(This article by yours truly appears as an Op-Ed in Florida Today)
Jailhouse “snitches” play a wicked role within the bowels of criminal justice. Too many innocent people have spent years — no, decades — locked up (or executed) for crimes they did not commit based on testimony from desperate criminals lying to assist prosecutors in gaining convictions. Whether explicitly promised favors or not, most “snitches” are compensated for their lies in the form of reductions in jail time.
One of the most diabolical examples in Brevard County was the case of 21-year-old William Dillon, arrested for murder in 1981 based on testimony by a dog handler. While in a cell, he supposedly confessed the bludgeoning murder to a stranger, who in turn, blathered the fake conversation to happy prosecutors. Twenty-seven years later, that snitch appeared in front of a legislative committee confessing that he had lied in exchange for leniency. At 48, Dillon walked out of prison, a free man never to retrieve those precious years.
The dog handler, John Preston, was eventually exposed as a fraud, based on several criminal cases where the evidence revealed otherwise. Dillon’s case was featured on FLORIDA TODAY’s podcast Murder on the Space Coast.
Not all prosecutors blindly accept testimony from snitches. In December 1980, during the Miami investigation of the beating death of a black motorcyclist by a group of cops, I received television attention by media because I headed the investigation. Some fellow confined to jail had spotted me on television and sent a note to then-State Attorney Janet Reno. He wrote that he recognized me on television as being a crooked cop taking bribes within organized crime circles. He was fishing for favors.
Reno’s office smelled a rat and promptly had the fellow polygraphed where he coughed up the truth. The bribes never happened. The Brevard County prosecutor’s office never polygraphed the rat in Dillon’s case. The testimony was too juicy.
Dillon wasn’t the only victim of shady prosecutors and cops. Sadly, others have spent many years in prison based on false testimony about their jailhouse confessions, later released by court orders.
To this day, Gary Bennett, now 61, is in his 35th year rotting in Florida’s state prison, based mainly on two unverified snitches whose testimony was never challenged by polygraph. Bennett voluntarily took and passed a polygraph in 1983, but that didn’t matter.
Helen Nardi, then 55, had been stabbed 25 times in her Palm Bay trailer in 1983. It had to be a very personal motive. Sure enough, John Preston and the fake dog were there to accuse the diminutive Gary Bennett, then 26, who had no real motive. If ever there was a wrongful conviction where the inmate should at the least,be given a new trial, it is this one. The shadows of doubt are simply overwhelming. Meanwhile, the clock ticks.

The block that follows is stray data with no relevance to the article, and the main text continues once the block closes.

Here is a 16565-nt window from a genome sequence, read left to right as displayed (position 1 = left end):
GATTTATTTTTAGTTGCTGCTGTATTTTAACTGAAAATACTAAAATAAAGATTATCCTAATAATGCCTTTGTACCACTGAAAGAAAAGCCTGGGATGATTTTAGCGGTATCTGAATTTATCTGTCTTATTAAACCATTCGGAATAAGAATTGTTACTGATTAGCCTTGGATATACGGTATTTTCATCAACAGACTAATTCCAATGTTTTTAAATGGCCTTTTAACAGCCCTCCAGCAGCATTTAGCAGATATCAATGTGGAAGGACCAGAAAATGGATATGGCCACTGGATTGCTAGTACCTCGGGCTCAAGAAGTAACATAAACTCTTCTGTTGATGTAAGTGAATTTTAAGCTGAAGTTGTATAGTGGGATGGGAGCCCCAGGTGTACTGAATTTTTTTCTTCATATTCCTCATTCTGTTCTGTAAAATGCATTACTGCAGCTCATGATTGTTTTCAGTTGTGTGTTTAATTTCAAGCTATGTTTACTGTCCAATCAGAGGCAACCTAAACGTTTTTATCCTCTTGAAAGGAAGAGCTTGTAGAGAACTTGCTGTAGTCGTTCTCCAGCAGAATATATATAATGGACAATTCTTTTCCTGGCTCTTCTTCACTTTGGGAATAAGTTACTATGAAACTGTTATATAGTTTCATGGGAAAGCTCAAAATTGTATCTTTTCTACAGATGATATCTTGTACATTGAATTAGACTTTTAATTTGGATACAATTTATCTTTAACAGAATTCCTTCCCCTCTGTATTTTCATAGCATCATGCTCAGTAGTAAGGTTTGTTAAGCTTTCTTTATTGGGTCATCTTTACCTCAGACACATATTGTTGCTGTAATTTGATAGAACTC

Forget about the dog and the snitches, neither of which is credible, the only other item of hard evidence was a palm print developed on the lower hallway closet door leading to the bedroom. A park resident as well, Bennett openly admitted that he had visited the victim’s house before, with others, and that he sat on the floor next to the door jamb. The print doesn’t prove a murder, it only proves his prior presence in the house.
What did the court-appointed defense attorney do? He never called a witness or presented a defense to the jury. Poor Gary.
The irony is the modus operandi of the prosecutor, who, in the early 1980s, happened to be the same prosecutor in Dillon’s, Dedge’s and, yes, Bennett’s case. Erroneous dog handler and dubious jailhouse snitches all played a role in the convictions, not to mention a do-nothing defense lawyer.
Future judge Dean Moxley was the prosecutor in these cases.
There is much more to the story, far too many words allowed for this article. I was a Miami-Dade homicide investigator for 16 of my 30 years on the job. Never did I witness such a travesty by the legal side. What is even more appalling is the state turning a blind eye to the obvious.
Imagine spending one week or a year in prison. Imagine spending 35 years of your life in prison because of the very system that is supposed to protect you.
Marshall Frank is a retired police captain from Miami-Dade County, author and frequent contributor. Visit marshallfrank.com.